Maybe it’s hard to imagine, or maybe it’s not, but there was a time in Hollywood when minority characters were little-seen in movies and if they were, they were made to look like the crudest and most base stereotypes.
That’s why the four dozen (!) movies based on Earl Derr Biggers’ detective character, Charlie Chan, are so hard to wrap our heads around these days.
And why it almost seemed like an improvement when Hollywood employed a series of white men to play the Asian detective.
In a series of movies that began in the days of silent films and ran for more than two decades, Chan – often accompanied by one of his many offspring – assisted the police in solving murders. By the time of World War II, Chan was an active agent for the U.S. government, hunting down spies and foiling acts of sabotage.
That’s where we find Chan in 1945’s “Charlie Chan in The Scarlet Clue.”
Sidney Toler takes over in the Chan role from Warner Oland, the Swede (again !) who played the lead in previous entries. He’s aided by Benson Fong as Tommy Chan – filling in for Keye Luke as one of Chan’s sons – and Mantan Moreland as Birmingham Brown, Chan’s driver.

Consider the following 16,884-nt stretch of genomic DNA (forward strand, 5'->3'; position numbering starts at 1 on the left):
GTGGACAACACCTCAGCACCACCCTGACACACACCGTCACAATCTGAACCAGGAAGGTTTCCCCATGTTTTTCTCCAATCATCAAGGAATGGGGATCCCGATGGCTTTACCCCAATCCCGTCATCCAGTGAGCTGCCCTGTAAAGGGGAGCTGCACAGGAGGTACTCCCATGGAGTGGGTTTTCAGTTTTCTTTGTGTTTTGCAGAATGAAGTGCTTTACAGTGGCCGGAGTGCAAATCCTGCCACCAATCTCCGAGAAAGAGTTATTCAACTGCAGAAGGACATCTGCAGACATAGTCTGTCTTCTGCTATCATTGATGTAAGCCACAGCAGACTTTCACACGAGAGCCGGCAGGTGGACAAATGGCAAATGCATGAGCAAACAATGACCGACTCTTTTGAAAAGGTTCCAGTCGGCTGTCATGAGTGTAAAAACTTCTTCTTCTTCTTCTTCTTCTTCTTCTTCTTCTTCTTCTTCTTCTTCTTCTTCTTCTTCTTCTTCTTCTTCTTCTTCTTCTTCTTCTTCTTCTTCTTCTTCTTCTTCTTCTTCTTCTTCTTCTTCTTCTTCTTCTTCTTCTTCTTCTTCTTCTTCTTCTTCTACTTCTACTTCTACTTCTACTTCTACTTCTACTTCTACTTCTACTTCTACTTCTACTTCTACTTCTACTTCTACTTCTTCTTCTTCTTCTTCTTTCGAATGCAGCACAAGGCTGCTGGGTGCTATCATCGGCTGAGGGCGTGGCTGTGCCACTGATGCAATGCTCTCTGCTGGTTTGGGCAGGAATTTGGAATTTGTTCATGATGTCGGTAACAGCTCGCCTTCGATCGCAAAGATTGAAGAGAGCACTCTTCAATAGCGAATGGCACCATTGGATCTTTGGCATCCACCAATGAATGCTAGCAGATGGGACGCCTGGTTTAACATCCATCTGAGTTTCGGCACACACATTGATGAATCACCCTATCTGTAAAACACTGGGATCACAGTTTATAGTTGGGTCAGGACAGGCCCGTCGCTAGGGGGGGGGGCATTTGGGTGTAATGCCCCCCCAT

Chan and Co. are investigating the efforts of spies to steal radar secrets and their investigation is focused on a radio station and a secret lab.
The movie is almost obsessive about its use of media and technology. The mob of suspects are actors in a radio drama. The mystery is all about radar. And when a henchman calls the Big Bad on the phone, the bad guy replies via Western Union teletype.
The comedy relief – and the shrieking – is left to Moreland, who banters with another African-American man – the two finish each other’s sentences, knowingly – almost gets electrocuted by some Frankenstein-esque lab equipment and squeals with terror when the floor drops out of an elevator.
As troublesome as the idea of casting a caucasian actor as a Chinese-American detective is, Toler – like other actors who played Chan – plays Chan as canny and smarter than anyone else in the movie. Yes, he speaks in a kind of pidgin English and employs old Chinese proverbs to mystify those around him. But Chan is played, for the most part, with dignity.
But Moreland’s character is more troubling. I can only imagine audiences laughing uproariously at the actor’s antics, which seem offensive today even if you watch them through the prism of Hollywood’s racial history. Moreland was a popular and talented actor who was best known for these types of “excitable black folk” roles.
“Charlie Chan in the Scarlet Clue” is best viewed as a moment in time, a time when pop culture went through twists and turns and gyrations to sell movie tickets.